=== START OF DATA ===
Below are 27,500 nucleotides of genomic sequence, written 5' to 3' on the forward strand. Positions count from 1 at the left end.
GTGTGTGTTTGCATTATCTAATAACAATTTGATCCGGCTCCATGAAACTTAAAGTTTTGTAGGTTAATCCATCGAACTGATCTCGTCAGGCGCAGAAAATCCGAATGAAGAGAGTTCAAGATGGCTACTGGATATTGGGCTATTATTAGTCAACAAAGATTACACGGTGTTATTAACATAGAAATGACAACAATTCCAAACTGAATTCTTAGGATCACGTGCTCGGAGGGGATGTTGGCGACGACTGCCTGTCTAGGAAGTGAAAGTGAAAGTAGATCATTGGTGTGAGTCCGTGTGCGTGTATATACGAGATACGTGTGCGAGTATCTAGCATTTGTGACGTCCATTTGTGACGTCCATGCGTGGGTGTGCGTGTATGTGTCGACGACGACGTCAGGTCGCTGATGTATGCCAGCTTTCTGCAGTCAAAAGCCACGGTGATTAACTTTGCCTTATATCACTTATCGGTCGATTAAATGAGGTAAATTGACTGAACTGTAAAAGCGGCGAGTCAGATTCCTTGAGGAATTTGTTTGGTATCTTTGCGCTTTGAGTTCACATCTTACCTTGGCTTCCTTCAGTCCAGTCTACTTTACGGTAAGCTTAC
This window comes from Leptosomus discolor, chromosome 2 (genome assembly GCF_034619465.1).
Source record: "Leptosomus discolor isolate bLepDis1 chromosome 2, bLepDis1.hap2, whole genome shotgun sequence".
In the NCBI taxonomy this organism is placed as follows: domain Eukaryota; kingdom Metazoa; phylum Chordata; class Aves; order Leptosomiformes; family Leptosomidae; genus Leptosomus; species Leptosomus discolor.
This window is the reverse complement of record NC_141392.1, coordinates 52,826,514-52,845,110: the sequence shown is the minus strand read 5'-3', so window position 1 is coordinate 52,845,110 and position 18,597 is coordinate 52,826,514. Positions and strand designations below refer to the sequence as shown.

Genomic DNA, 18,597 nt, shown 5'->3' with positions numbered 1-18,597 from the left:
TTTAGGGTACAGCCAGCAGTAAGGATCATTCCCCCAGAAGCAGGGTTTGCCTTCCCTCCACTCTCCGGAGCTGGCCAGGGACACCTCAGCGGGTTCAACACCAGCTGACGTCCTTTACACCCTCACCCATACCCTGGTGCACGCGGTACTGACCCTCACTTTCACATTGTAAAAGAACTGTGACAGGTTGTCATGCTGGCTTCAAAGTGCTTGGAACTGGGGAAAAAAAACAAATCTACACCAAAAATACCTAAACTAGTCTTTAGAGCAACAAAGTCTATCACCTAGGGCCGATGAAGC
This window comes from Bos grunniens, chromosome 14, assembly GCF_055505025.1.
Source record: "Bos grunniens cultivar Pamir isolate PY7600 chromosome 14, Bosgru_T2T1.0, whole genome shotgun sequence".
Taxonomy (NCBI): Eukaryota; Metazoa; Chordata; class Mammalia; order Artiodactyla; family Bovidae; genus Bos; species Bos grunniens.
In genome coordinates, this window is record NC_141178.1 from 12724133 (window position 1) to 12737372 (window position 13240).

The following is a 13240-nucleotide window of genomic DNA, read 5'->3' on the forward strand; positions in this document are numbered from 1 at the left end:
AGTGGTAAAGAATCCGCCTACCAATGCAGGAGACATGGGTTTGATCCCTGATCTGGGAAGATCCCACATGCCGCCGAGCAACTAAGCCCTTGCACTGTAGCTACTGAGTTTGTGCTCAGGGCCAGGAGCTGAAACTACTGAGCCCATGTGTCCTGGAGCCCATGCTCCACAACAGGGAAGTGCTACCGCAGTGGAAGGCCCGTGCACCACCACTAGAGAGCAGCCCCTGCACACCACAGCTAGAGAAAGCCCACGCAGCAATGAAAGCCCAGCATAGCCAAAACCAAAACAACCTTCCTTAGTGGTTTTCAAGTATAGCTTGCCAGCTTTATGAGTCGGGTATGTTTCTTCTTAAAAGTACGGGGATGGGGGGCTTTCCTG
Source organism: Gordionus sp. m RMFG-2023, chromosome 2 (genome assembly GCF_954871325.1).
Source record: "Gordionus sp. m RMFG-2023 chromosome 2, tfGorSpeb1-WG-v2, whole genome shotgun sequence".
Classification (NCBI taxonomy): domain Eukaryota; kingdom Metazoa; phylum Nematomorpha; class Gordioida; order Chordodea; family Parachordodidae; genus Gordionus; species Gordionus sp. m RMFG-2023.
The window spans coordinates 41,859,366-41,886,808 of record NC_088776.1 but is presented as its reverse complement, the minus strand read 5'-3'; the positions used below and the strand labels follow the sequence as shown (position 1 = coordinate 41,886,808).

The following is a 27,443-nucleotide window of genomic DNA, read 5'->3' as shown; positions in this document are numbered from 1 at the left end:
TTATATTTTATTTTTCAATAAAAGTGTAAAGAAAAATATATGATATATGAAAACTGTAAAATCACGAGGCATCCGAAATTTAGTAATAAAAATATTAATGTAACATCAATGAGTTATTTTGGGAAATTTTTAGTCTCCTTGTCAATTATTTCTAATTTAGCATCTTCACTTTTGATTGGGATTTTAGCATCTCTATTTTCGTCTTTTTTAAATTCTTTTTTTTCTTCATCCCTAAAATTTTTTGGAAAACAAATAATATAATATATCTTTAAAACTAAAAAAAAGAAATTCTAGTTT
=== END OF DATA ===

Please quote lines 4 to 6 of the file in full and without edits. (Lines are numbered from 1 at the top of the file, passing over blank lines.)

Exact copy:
Source record: "Leptosomus discolor isolate bLepDis1 chromosome 2, bLepDis1.hap2, whole genome shotgun sequence".
In the NCBI taxonomy this organism is placed as follows: domain Eukaryota; kingdom Metazoa; phylum Chordata; class Aves; order Leptosomiformes; family Leptosomidae; genus Leptosomus; species Leptosomus discolor.
This window is the reverse complement of record NC_141392.1, coordinates 52,826,514-52,845,110: the sequence shown is the minus strand read 5'-3', so window position 1 is coordinate 52,845,110 and position 18,597 is coordinate 52,826,514. Positions and strand designations below refer to the sequence as shown.